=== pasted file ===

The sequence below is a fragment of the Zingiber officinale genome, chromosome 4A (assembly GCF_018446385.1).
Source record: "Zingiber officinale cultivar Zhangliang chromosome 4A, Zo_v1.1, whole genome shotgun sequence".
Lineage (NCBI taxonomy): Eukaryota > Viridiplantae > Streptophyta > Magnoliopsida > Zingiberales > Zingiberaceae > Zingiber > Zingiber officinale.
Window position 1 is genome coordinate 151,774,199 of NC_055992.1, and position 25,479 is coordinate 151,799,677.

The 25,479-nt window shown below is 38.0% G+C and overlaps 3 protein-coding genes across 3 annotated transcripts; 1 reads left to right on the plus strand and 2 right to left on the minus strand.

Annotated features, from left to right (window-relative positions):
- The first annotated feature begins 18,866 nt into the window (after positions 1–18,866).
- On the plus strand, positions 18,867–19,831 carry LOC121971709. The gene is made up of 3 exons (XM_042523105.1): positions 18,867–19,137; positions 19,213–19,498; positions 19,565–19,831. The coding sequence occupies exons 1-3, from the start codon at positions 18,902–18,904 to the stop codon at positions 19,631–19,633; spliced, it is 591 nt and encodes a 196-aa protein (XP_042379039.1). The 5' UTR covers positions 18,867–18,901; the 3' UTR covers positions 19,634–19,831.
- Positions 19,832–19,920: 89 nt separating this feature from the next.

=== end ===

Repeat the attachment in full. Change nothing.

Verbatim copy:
The sequence below is a fragment of the Zingiber officinale genome, chromosome 4A (assembly GCF_018446385.1).
Source record: "Zingiber officinale cultivar Zhangliang chromosome 4A, Zo_v1.1, whole genome shotgun sequence".
Lineage (NCBI taxonomy): Eukaryota > Viridiplantae > Streptophyta > Magnoliopsida > Zingiberales > Zingiberaceae > Zingiber > Zingiber officinale.
Window position 1 is genome coordinate 151,774,199 of NC_055992.1, and position 25,479 is coordinate 151,799,677.

The 25,479-nt window shown below is 38.0% G+C and overlaps 3 protein-coding genes across 3 annotated transcripts; 1 reads left to right on the plus strand and 2 right to left on the minus strand.

Annotated features, from left to right (window-relative positions):
- The first annotated feature begins 18,866 nt into the window (after positions 1–18,866).
- On the plus strand, positions 18,867–19,831 carry LOC121971709. The gene is made up of 3 exons (XM_042523105.1): positions 18,867–19,137; positions 19,213–19,498; positions 19,565–19,831. The coding sequence occupies exons 1-3, from the start codon at positions 18,902–18,904 to the stop codon at positions 19,631–19,633; spliced, it is 591 nt and encodes a 196-aa protein (XP_042379039.1). The 5' UTR covers positions 18,867–18,901; the 3' UTR covers positions 19,634–19,831.
- Positions 19,832–19,920: 89 nt separating this feature from the next.